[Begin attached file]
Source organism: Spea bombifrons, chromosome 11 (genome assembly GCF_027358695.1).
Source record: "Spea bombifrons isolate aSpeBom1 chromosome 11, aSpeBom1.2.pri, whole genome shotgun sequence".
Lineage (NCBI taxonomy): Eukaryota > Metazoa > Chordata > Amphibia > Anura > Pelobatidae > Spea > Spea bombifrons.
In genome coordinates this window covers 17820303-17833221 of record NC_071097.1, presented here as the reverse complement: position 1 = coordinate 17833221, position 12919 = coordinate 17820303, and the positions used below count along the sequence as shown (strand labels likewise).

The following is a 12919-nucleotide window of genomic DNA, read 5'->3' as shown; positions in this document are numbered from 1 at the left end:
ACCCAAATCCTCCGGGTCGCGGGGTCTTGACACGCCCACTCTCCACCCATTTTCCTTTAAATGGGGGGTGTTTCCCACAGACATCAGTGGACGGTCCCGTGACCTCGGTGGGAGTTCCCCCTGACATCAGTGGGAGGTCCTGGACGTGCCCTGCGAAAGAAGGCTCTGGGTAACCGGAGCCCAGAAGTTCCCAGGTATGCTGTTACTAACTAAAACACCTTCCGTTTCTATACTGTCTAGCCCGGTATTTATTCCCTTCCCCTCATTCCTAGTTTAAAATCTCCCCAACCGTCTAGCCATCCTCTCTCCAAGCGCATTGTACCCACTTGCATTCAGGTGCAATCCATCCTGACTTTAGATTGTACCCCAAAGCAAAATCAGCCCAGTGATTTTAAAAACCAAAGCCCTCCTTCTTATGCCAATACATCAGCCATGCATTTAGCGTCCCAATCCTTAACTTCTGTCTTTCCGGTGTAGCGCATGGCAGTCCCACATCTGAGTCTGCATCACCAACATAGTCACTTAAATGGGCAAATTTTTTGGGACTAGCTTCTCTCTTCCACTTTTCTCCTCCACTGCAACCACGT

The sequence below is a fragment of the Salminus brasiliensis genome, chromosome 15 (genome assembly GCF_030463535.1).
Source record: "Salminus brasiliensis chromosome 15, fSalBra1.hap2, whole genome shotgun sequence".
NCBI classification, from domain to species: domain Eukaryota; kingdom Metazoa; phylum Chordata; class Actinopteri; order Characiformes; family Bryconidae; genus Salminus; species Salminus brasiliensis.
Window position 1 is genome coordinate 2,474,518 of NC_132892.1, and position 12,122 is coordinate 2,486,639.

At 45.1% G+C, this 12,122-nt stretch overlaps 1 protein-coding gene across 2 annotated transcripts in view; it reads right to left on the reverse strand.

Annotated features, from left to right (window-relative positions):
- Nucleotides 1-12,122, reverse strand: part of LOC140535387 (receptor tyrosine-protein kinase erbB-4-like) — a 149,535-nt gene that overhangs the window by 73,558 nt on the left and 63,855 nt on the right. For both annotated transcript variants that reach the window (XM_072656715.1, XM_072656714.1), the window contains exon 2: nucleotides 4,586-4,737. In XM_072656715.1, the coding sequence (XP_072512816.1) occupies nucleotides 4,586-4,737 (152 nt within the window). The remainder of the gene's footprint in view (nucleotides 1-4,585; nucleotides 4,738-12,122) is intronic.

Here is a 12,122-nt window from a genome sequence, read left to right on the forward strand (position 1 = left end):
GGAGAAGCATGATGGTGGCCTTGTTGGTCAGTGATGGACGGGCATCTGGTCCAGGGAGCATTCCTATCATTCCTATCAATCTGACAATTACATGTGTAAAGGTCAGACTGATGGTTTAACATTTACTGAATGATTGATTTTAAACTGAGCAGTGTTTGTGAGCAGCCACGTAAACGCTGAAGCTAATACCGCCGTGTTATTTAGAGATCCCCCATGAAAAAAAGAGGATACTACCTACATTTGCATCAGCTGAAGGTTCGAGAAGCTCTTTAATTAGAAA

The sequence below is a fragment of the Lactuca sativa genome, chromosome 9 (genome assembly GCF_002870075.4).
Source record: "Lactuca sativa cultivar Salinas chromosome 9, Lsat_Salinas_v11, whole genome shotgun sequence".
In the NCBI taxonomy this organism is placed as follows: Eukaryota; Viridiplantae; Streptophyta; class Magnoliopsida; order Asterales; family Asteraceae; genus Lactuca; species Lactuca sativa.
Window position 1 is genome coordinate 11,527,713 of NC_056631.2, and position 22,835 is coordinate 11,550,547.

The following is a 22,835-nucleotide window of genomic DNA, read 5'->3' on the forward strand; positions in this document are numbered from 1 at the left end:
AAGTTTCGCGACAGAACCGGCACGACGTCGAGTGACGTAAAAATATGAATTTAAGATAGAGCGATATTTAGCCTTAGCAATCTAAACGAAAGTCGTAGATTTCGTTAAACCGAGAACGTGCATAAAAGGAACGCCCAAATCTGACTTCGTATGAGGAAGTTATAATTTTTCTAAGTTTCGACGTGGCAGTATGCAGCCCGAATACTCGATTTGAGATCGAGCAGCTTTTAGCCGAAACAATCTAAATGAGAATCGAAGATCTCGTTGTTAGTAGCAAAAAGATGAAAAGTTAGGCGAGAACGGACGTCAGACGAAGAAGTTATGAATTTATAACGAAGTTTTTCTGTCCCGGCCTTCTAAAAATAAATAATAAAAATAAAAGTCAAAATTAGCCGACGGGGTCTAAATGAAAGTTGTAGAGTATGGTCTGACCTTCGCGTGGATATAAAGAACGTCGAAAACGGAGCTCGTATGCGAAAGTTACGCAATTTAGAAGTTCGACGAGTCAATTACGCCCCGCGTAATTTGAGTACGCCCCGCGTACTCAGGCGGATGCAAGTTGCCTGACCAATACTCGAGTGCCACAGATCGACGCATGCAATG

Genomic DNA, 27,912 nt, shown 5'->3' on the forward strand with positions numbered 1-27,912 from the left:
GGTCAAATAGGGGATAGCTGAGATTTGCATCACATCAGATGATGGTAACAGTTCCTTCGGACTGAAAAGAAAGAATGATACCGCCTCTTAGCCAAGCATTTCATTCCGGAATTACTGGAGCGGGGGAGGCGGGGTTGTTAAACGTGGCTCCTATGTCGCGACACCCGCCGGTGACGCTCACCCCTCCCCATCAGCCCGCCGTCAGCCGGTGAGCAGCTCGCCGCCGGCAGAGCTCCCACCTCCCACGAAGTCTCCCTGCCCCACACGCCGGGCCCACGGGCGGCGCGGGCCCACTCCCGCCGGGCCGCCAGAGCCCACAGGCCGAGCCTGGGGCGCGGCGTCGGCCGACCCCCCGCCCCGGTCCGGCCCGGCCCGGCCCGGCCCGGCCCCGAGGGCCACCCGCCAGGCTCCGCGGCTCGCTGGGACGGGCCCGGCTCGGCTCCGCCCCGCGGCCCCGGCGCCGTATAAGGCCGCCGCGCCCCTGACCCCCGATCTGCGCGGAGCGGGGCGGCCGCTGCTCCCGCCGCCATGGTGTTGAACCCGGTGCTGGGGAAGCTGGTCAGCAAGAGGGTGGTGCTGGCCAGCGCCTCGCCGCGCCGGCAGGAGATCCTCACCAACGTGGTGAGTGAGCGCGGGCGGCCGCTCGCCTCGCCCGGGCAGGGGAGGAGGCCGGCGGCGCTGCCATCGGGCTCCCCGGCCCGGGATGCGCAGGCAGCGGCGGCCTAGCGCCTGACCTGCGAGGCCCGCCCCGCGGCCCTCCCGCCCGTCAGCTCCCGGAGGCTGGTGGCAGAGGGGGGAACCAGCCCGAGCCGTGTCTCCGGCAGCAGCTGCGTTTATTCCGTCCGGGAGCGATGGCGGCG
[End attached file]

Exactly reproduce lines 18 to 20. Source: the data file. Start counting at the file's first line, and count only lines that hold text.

In the NCBI taxonomy this organism is placed as follows: Eukaryota; Viridiplantae; Streptophyta; class Magnoliopsida; order Asterales; family Asteraceae; genus Lactuca; species Lactuca sativa.
Window position 1 is genome coordinate 11,527,713 of NC_056631.2, and position 22,835 is coordinate 11,550,547.

The following is a 22,835-nucleotide window of genomic DNA, read 5'->3' on the forward strand; positions in this document are numbered from 1 at the left end: